Cryptocurrency News: Asian Crypto-Trading Ban Rumours Come in Like a Wrecking Ball

E L Emerson

The rumour mill is, and will always be a more powerful system than blockchain; and its information about as reliable, secure and truth-tested as the Internet.

By example, consider the widespread reports of crypto exchanges being raided and shut down across Southeast Asian nations, and the impact of those headlines on cryptocurrency markets and the near-term prices of league leaders like Ethereum, Litecoin, Ripple and the alpha male of the pack, Bitcoin.

The headline orgy that has followed comes in like a red-ink wrecking ball; dropping apocalyptic conclusions about the cryptocurrency market, suggesting altcoins are in freefall and that cut-and-run is now the most approriate investment move.

The Crypto Reality Break

Little wonder then that the trend across the majority of coins today is, albeit temporarily, miserable. 

And believe it or not that’s a good thing.

The reality break here is that there’s now $hundreds-of-billions invested in this fledgling nine-year-old cryptocurrency market, complete with growing ties to pillar economic communities the world over, like finance and communications.

And the Blockchain technology that underpins it is anything but new. 

Old Dog, New Tricks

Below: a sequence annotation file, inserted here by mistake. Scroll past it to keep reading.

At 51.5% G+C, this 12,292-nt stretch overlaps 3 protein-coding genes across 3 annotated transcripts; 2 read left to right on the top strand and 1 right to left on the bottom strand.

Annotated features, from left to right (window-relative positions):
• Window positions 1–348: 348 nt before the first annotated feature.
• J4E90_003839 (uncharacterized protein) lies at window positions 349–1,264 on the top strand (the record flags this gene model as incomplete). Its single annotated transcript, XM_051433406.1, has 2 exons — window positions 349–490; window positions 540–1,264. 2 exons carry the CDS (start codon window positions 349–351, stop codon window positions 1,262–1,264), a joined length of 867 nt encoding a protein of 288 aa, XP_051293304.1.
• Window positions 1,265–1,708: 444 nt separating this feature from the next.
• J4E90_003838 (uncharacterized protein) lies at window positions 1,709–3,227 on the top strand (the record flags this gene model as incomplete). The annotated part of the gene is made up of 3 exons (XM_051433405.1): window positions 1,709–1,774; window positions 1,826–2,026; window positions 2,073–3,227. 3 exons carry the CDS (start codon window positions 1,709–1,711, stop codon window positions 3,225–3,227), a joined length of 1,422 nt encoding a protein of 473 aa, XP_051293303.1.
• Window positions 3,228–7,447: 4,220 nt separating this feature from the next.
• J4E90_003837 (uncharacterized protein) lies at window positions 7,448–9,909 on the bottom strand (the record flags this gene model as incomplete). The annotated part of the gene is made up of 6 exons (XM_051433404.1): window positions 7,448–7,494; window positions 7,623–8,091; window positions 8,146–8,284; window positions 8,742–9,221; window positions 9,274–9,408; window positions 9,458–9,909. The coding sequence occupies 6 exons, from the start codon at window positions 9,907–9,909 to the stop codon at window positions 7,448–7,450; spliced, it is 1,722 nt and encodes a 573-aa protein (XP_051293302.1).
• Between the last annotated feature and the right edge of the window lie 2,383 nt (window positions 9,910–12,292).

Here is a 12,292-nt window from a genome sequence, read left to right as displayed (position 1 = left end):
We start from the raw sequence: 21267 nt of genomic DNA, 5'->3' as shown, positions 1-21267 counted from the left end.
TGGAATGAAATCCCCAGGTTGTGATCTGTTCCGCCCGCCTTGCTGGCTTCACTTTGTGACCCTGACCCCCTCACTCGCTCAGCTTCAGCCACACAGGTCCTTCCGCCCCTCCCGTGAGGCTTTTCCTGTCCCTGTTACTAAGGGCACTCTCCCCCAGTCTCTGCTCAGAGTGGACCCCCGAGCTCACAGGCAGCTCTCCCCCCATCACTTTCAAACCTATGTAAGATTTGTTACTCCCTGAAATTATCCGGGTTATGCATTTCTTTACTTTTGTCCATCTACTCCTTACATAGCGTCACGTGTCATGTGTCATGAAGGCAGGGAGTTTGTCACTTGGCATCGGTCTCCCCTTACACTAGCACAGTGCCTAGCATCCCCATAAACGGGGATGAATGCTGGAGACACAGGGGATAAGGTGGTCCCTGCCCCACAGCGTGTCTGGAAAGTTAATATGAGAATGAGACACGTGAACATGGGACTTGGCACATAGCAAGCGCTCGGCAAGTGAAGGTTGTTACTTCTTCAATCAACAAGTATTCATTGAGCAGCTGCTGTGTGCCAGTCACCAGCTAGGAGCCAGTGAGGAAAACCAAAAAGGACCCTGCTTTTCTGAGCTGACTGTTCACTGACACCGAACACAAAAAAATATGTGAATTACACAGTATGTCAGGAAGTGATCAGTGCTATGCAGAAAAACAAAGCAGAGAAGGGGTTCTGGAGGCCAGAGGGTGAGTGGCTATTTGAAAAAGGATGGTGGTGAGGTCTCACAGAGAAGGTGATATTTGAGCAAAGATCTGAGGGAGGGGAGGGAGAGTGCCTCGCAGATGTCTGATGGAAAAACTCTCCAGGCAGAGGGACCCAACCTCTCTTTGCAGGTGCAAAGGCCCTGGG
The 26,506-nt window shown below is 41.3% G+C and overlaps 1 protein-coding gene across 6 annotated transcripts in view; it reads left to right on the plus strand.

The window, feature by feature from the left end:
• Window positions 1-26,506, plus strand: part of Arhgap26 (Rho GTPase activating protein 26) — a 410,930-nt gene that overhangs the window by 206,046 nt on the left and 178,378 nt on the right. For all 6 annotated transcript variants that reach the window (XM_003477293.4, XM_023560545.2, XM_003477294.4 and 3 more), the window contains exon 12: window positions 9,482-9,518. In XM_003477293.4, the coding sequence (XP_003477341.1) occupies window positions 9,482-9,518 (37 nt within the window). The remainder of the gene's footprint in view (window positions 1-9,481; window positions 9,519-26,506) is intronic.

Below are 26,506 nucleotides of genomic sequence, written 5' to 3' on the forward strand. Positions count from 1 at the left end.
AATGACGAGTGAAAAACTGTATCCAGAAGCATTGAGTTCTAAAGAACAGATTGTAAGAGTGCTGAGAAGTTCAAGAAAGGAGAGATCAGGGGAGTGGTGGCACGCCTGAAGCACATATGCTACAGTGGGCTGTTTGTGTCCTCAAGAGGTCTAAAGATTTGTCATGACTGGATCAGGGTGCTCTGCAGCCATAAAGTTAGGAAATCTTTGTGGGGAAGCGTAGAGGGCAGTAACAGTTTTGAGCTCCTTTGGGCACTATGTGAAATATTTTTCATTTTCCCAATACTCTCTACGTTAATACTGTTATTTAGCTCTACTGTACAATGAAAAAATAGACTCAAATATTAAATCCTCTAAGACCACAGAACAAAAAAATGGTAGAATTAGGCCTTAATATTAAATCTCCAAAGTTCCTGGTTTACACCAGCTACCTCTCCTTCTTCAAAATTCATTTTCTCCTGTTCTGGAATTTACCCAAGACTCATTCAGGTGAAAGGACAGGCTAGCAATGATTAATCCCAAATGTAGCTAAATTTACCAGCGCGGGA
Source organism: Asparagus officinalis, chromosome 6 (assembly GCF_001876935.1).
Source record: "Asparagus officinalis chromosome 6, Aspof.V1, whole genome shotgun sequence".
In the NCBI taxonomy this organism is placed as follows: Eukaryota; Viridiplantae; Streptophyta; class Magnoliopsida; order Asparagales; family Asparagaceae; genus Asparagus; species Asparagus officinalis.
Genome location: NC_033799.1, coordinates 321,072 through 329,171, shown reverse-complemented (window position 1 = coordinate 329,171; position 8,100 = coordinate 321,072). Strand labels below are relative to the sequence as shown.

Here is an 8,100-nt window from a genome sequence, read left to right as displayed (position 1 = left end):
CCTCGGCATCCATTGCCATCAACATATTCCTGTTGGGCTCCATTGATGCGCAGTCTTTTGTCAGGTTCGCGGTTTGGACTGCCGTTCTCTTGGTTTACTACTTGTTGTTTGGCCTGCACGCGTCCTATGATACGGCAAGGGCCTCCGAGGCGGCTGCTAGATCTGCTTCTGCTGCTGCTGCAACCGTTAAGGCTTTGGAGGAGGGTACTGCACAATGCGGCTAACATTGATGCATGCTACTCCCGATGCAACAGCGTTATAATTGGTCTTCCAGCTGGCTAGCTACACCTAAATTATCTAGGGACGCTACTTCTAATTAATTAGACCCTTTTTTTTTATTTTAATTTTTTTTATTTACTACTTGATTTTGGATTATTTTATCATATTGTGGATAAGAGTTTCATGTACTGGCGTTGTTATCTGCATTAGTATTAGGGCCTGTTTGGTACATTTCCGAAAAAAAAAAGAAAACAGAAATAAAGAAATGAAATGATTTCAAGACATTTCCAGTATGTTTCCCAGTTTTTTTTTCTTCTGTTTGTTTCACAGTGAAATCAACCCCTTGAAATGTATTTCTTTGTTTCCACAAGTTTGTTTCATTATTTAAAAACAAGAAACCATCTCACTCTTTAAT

Peer-to-peer information exchanges are, in the world technology, old news. But like application programme interfaces (APIs) that have been around since the 1970s and allow others to link up to, use and develop important pieces of larger code, their importance and more practical applications in the new era of open source coding and SAAS are now evolving into the mainstream.      

In short, it’s not going away anytime soon. And that’s an important message to investors whose hands might be trembling at their virtual wallets while prices nose dive and whistle fast towards the ground.

So too is the reality break that, while police and tax inspectors in Southeast Asia are arriving thick and fast at crypto exchanges, the reasoning behind that sting is to identify tax evasion, alongside the longer-term agenda of instigating regulations that start to close the largest of the Silk Road-style swish cheese mesh of fiduciary loopholes. 

But make no mistake: South Korea is not banning cryptocurrency trading. The government in simplest terms is trying prevent the use of anonymous accounts, uncover the criminal elements and create more transparency from these exchanges as is part of their protect-the-people-and-the-nation objective.

Draconian Measures or Checks & Balances?

Sure, the new measures being suggested could be considered anti-crypto, where only real-name bank accounts and matching accounts at cryptocurrency exchanges can be used for deposits and withdrawals.

However, the move to do so by South Korean authorities can hardly be considered a draconian-style shut down.

Instead, think about the perspective of a government that now sees upwards of 20% of its global trade coming from digital currencies, and the potential risks of that type of volume on a market with about as many active checks and balances as the Trump administration.

Then temper your cut-and-run impulse, at least in perspective with the wild growth of the cyrptocurrency sector over the last year, and the relative validity and stability of the blockchain technology that underpins it.

It’s worth it sometimes to just take a deep breath.

E L Emerson, Editor, HNW

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